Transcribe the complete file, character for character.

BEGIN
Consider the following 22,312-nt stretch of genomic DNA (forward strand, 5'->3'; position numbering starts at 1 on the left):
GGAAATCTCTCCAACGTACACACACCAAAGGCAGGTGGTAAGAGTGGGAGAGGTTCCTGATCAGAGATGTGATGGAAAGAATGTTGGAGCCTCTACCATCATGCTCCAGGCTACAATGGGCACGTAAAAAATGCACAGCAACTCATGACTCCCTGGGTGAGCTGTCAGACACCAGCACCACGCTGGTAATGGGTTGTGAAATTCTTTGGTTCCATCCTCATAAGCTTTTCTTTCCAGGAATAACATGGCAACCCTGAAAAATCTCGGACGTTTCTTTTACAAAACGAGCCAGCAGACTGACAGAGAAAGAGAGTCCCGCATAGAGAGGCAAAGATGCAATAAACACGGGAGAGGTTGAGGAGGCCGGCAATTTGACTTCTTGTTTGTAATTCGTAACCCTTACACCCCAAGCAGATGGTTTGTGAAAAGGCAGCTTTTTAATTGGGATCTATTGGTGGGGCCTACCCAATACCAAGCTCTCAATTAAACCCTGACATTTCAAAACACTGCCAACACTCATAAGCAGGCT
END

Consider the following 22,312-nt stretch of genomic DNA (forward strand, 5'->3'; position numbering starts at 1 on the left):
GGAAATCTCTCCAACGTACACACACCAAAGGCAGGTGGTAAGAGTGGGAGAGGTTCCTGATCAGAGATGTGATGGAAAGAATGTTGGAGCCTCTACCATCATGCTCCAGGCTACAATGGGCACGTAAAAAATGCACAGCAACTCATGACTCCCTGGGTGAGCTGTCAGACACCAGCACCACGCTGGTAATGGGTTGTGAAATTCTTTGGTTCCATCCTCATAAGCTTTTCTTTCCAGGAATAACATGGCAACCCTGAAAAATCTCGGACGTTTCTTTTACAAAACGAGCCAGCAGACTGACAGAGAAAGAGAGTCCCGCATAGAGAGGCAAAGATGCAATAAACACGGGAGAGGTTGAGGAGGCCGGCAATTTGACTTCTTGTTTGTAATTCGTAACCCTTACACCCCAAGCAGATGGTTTGTGAAAAGGCAGCTTTTTAATTGGGATCTATTGGTGGGGCCTACCCAATACCAAGCTCTCAATTAAACCCTGACATTTCAAAACACTGCCAACACTCATAAGCAGGCT